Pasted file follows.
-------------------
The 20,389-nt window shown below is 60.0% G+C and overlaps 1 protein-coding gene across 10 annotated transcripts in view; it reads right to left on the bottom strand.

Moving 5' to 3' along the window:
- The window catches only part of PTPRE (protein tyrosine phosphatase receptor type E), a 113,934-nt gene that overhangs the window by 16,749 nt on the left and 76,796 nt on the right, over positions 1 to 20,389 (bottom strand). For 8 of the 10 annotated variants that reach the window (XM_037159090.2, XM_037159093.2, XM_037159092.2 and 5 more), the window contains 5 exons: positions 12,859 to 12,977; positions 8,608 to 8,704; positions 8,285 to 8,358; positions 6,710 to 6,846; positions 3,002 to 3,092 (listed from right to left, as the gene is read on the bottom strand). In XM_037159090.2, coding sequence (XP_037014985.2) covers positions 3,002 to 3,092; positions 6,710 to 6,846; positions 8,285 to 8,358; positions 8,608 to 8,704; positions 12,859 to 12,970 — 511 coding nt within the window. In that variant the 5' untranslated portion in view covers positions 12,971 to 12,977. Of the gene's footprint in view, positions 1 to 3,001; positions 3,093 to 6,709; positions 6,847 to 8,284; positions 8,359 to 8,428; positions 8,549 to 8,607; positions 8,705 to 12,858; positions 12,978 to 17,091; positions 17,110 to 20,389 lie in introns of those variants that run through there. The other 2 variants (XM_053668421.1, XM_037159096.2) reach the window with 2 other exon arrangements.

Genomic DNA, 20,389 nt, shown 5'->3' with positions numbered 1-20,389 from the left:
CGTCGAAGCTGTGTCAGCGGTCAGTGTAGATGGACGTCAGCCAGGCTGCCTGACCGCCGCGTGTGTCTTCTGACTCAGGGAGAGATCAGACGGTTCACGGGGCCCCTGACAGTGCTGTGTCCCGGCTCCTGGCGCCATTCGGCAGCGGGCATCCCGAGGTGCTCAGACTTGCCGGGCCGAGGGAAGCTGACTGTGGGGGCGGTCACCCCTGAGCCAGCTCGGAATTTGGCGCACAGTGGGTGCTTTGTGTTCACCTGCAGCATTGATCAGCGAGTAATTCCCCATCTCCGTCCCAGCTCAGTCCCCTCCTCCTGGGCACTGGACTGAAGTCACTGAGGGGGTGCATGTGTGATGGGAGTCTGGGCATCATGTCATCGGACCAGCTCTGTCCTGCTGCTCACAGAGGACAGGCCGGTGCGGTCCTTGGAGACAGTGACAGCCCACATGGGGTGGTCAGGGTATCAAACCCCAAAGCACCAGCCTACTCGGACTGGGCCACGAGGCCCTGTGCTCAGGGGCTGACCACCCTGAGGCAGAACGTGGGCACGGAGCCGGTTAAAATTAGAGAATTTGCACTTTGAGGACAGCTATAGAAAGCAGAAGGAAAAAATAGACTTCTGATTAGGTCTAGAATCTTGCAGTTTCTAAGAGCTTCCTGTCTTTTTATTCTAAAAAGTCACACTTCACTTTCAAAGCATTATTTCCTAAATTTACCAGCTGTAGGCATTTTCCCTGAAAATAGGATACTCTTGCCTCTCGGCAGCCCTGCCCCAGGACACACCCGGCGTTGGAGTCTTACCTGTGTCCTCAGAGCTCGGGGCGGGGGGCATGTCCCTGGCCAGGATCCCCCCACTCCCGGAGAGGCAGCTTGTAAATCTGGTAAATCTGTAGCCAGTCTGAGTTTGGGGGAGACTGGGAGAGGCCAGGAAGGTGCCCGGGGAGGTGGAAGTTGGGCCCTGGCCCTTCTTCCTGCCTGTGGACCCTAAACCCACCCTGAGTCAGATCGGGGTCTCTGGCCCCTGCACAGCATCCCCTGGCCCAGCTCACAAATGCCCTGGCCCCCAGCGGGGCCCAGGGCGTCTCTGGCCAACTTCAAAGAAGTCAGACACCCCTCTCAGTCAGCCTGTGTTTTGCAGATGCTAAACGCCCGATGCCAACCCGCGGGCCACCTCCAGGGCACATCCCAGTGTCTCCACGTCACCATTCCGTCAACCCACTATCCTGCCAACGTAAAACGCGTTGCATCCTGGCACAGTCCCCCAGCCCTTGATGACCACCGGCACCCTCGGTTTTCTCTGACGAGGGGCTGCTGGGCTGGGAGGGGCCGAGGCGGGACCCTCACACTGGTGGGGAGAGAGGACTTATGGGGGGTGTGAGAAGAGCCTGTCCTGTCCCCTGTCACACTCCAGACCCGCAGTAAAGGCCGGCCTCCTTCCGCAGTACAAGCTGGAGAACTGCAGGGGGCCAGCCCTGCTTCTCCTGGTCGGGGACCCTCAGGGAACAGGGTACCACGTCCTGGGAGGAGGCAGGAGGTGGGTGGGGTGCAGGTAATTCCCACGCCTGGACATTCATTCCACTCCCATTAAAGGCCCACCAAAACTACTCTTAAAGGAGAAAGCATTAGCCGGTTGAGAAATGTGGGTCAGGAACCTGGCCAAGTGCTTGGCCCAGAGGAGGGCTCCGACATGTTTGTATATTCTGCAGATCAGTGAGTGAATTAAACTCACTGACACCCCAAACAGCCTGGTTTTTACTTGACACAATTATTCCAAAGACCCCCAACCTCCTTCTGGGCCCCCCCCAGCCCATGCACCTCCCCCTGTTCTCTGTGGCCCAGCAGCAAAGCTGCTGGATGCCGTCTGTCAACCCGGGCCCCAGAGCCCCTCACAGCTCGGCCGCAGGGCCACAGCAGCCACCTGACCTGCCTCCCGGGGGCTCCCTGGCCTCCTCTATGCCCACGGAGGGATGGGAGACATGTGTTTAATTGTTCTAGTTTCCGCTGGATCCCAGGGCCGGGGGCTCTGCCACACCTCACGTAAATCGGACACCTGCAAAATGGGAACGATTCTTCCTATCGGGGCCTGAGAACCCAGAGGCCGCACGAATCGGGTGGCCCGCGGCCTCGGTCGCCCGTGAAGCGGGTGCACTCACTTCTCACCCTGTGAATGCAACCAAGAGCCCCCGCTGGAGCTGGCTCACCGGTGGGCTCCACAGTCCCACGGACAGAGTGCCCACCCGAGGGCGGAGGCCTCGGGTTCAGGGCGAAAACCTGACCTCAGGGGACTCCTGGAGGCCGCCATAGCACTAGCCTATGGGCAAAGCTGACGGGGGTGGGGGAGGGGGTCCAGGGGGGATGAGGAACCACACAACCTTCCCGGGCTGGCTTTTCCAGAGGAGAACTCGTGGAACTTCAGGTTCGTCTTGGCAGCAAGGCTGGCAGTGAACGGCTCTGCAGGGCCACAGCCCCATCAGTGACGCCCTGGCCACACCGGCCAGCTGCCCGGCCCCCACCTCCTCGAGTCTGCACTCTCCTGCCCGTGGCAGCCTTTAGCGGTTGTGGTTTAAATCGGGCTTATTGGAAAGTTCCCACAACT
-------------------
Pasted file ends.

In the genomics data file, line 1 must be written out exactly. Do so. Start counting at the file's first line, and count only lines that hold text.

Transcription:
The 20,389-nt window shown below is 60.0% G+C and overlaps 1 protein-coding gene across 10 annotated transcripts in view; it reads right to left on the bottom strand.